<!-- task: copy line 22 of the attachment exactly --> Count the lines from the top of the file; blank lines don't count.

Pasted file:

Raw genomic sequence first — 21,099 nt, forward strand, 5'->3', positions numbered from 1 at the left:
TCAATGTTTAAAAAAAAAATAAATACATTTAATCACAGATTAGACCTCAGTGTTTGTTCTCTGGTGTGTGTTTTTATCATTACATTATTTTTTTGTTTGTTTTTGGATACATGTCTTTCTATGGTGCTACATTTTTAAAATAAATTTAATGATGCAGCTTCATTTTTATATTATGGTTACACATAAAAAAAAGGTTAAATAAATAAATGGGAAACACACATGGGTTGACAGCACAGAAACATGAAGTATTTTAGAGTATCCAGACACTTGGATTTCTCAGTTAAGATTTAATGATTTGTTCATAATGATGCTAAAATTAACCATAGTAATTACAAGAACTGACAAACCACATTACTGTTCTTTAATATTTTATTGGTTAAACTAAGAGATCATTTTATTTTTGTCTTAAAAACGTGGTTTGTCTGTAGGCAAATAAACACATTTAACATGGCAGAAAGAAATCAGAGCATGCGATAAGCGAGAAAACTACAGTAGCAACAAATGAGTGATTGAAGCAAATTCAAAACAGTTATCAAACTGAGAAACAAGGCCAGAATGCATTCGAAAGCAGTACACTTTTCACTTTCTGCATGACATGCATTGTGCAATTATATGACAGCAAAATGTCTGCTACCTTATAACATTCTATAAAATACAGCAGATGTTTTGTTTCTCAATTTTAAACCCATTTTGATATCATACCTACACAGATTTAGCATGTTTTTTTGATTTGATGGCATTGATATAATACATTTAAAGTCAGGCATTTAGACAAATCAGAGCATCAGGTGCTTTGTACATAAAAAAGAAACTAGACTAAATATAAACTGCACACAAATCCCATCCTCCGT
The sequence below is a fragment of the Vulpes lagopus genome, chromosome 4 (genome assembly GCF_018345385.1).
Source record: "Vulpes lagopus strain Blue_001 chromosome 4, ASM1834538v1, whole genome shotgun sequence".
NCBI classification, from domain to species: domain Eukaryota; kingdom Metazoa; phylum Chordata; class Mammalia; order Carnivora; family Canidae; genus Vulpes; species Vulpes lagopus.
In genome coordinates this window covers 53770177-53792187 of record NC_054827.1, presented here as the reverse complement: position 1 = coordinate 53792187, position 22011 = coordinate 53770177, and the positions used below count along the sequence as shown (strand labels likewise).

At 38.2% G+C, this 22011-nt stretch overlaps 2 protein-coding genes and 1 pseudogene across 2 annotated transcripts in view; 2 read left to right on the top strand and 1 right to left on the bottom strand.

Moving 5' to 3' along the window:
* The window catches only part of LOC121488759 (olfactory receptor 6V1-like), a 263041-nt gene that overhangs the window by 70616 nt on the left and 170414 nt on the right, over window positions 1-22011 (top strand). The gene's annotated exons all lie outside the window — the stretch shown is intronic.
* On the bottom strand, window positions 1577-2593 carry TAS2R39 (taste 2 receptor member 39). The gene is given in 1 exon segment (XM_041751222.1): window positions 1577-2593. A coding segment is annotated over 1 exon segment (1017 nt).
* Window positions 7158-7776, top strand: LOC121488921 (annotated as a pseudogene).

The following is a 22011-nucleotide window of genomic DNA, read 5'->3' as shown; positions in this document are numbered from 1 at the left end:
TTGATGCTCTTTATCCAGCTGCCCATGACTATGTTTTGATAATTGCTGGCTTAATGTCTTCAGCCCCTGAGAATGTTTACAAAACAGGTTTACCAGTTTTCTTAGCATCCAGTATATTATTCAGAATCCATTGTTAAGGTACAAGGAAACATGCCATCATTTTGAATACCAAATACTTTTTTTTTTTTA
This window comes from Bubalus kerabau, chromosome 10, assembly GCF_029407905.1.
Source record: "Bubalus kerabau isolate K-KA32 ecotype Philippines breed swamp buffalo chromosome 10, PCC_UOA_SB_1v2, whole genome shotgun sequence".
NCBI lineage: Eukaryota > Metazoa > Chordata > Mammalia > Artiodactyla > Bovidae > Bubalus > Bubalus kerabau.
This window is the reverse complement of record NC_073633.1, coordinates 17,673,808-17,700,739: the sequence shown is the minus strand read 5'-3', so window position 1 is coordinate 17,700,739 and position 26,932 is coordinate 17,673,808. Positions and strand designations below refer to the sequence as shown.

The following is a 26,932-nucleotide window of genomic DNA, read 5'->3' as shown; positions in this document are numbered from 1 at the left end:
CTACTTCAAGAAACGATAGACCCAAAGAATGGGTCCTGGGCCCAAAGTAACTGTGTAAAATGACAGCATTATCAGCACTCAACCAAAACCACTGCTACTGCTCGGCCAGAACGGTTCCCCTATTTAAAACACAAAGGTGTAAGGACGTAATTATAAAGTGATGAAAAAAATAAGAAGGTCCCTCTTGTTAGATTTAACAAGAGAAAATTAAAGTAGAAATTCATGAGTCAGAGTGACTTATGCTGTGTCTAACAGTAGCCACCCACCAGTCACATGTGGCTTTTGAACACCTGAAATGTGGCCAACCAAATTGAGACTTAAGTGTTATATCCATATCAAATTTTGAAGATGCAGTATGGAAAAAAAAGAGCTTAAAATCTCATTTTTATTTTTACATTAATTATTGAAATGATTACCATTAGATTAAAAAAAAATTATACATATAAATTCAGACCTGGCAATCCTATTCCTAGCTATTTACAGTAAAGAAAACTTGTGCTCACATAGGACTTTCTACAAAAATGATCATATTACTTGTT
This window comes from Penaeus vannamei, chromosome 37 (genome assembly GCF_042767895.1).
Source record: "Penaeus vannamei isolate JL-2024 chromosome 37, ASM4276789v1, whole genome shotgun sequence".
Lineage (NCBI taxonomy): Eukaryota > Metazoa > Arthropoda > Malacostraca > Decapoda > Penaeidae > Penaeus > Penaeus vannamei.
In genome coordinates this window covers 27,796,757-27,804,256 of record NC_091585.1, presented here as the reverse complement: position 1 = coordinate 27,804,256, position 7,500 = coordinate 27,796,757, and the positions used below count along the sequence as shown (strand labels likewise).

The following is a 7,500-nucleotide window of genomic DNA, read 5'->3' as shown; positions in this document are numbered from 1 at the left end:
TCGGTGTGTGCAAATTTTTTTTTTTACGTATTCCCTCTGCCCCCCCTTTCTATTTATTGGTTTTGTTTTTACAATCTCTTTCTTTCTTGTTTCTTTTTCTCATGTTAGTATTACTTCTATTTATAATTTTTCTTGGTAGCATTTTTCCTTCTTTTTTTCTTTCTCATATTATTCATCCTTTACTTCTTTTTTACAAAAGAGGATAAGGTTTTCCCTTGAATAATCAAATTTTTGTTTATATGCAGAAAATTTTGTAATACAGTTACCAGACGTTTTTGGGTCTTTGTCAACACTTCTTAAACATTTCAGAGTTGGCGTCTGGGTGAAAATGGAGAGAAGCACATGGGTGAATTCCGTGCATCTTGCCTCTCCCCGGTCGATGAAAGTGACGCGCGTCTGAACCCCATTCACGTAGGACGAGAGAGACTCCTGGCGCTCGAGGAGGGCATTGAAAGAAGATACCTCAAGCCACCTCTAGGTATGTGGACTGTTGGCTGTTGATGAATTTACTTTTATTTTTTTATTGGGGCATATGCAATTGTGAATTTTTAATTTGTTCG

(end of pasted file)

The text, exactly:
Lineage (NCBI taxonomy): Eukaryota > Metazoa > Arthropoda > Malacostraca > Decapoda > Penaeidae > Penaeus > Penaeus vannamei.